I don’t think the film has any real interest in colonialism.

    At some point, Sister Phillipa says that the only ways to live in that environment are to give oneself up to it completely, like Mr. Dean, or to remove oneself from it entirely, like the holy man. That’s a stark presentation of the duality of spirit versus body. Are the nuns trying, and failing, to find a middle way through it?

  7. Jeff said lots of smart things, only some of which I think I can muster a reaction to, and not just yet. (I’m particularly interested in the ‘green world’/comedy proposition.)

    But Simon’s last good point sparks a more immediate reaction:
    “At some point, Sister Phillipa says that the only ways to live in that environment are to give oneself up to it completely, like Mr. Dean, or to remove oneself from it entirely, like the holy man. That’s a stark presentation of the duality of spirit versus body. Are the nuns trying, and failing, to find a middle way through it?”

    Yes–I felt that tension, as well, and you define the opposition on the film’s terms very well. The nuns’ order is based on grounded, practical, material work… and work with a specific “good” attached to it: real sustenance for the body, real education for the mind, real medicine for the ailing, etc. The goal seems to be that, through a rigorous focus on *only* the material and pragmatic, you can dismiss the self and the vicissitudes of desire/vanity to be closer to god. That said, the nuns on the mountaintop instantly find that it’s hard to separate the material practices from pleasure or need or desire or the self–while impractical (and in fact dangerous in the bigger picture), Sister Honey offers a comforting pseudo-medicine for the dying child; Sister Philippa plants a garden. Before falling into desire and (later) the valley, Ruth clearly loves ringing the bells. Duty becomes desirable, one’s own desires intertwine confusingly with the dutiful work for others…

    And I’m not sure where to go with it, except that the film seems to challenge the ostensible opposition of carnal/physical and ascetic/spiritual — instead noting how the two blur together. Less a failed middle way than a challenge to the notion that there is an either/or?

    (I’d be tempted to tie this to a critique of masculinity, following Jeff, but maybe he or someone else could take up that idea. I’d note that the women explicitly live and work in community… and even their “failings” are by-products of intimacy with others. I’m not sure what to make of that, except to note that the absolute detachment from the world and the (empty?) “don’t-love-anybody” selfish sensuality are both taken up by men.)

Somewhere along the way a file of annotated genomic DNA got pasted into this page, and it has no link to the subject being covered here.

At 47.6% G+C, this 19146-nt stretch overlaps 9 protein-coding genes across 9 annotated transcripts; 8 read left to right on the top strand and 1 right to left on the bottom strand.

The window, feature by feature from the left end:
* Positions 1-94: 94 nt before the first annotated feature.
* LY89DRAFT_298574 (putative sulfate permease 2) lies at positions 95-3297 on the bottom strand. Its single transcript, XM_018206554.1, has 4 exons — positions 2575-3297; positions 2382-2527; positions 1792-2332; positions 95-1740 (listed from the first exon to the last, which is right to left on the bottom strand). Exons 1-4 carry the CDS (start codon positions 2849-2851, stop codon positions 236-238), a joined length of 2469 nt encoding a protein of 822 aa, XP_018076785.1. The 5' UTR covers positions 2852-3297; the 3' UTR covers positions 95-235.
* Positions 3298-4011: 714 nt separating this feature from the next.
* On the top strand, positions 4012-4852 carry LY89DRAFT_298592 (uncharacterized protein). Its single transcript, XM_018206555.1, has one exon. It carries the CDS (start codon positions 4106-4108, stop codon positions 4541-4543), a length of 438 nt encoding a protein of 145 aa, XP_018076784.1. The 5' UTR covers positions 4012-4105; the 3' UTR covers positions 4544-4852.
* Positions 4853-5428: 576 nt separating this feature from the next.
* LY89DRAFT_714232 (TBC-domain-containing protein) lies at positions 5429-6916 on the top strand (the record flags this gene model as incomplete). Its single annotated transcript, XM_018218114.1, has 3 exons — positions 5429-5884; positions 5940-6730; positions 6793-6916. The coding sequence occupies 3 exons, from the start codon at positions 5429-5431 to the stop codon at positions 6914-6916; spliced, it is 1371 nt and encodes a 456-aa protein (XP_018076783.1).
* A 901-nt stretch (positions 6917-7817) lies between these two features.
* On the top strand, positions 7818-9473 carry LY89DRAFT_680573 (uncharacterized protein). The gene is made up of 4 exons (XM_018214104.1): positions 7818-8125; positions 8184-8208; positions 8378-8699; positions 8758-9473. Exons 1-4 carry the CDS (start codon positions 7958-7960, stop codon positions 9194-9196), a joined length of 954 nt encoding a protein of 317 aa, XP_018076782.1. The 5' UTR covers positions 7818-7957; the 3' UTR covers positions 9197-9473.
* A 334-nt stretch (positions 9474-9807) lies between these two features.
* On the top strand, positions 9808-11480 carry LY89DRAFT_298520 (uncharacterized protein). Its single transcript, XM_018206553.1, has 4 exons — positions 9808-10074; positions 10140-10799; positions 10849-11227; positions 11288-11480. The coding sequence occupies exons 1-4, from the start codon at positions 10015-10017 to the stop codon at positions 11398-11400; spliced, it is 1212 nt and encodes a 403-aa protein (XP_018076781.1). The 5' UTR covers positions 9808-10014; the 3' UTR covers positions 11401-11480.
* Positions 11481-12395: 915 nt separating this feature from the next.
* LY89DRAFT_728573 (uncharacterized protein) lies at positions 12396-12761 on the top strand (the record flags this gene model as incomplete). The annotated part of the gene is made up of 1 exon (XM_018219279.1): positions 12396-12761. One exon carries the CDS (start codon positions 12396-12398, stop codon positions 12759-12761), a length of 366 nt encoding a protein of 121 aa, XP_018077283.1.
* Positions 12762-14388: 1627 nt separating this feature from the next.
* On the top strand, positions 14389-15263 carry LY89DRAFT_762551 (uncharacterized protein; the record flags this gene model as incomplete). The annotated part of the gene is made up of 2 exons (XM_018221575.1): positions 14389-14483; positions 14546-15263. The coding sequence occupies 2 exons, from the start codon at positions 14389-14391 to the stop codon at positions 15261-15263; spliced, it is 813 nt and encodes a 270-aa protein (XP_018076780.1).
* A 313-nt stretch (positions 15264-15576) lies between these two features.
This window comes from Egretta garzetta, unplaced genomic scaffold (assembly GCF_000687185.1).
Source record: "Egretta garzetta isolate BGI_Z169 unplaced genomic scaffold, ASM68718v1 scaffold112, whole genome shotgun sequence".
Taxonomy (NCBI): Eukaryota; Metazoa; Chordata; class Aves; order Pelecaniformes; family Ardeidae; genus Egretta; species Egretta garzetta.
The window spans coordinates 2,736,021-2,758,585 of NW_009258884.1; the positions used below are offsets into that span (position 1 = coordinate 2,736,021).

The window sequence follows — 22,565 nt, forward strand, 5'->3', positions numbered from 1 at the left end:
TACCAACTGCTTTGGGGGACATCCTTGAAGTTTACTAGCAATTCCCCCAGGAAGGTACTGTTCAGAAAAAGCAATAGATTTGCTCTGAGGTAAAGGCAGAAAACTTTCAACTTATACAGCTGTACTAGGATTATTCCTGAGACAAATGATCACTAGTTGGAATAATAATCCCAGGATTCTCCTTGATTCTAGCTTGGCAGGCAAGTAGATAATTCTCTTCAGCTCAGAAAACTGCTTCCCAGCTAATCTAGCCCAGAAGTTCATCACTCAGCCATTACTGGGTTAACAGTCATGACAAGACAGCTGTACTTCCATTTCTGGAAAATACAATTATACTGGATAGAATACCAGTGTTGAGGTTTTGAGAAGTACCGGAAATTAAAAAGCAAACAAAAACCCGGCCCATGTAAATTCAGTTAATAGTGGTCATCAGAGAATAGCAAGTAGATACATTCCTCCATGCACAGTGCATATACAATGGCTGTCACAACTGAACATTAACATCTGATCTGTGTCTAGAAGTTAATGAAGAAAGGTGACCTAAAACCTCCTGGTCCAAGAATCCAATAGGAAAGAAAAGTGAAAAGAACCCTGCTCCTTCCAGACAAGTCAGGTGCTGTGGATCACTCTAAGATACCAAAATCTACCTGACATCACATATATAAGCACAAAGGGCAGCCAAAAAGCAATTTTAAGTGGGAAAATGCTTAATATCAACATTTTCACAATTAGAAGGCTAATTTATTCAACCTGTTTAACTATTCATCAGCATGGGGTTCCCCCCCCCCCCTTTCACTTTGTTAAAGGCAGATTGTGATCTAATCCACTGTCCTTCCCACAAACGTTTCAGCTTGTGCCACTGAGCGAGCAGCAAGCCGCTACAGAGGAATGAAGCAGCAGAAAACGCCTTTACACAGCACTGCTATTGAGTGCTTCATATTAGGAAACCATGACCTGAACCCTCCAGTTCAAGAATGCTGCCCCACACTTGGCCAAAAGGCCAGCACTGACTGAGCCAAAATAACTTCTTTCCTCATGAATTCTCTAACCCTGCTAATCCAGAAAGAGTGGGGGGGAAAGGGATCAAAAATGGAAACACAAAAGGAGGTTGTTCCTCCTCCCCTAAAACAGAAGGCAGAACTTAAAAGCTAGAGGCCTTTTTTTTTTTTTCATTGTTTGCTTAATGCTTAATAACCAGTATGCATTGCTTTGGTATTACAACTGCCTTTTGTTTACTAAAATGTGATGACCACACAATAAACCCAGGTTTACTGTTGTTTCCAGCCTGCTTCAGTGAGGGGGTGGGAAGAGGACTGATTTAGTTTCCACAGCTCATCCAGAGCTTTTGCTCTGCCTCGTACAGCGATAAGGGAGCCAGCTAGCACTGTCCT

And I’m still struck by the parallels with the film’s form–instead of the opposition between the physical and the spiritual, we might examine how the film explores the ostensible dichotomy of the realistic and the artificial, or even of image and narrative…. and undercuts the oppositions there, too.

    I’m not sure I buy that the film doesn’t have any real interest in colonialism. It is pointedly set in the distant colonies, pointedly plays with the “culture” of sensuality (in the murals on the wall of the keep, or in Kanchi’s dance) of the colonized versus the careful polite repressions of the British (no offense intended, Howell), explicitly draws parallels between the hierarchies of power/order in the nunnery, between men and women, and between Europeans and the local inhabitants. I guess you could argue that the film uses the colony like a painted backdrop–just a “sign” of a particular richly-symbolic space, like the mountains on the matte drawings. (In his autobiography, Powell notes that the production was in luck, given the glut of “Asians” that had immigrated to Britain following/during WWII–and he carefully notes that they were able to make use of Pakistanis, Nepalese, Indians, and so on… defining a range of ethnicities which the film casually glosses over.) But even if that’s the case, Achebe’s critique of Conrad’s “Heart” would seem applicable–to make mere symbols out of real cultures and people is another marker of a colonial project.

  8. I might argue with Mike as to the women’s work:

    The nuns’ order is based on grounded, practical, material work… and work with a specific “good” attached to it: real sustenance for the body, real education for the mind, real medicine for the ailing, etc.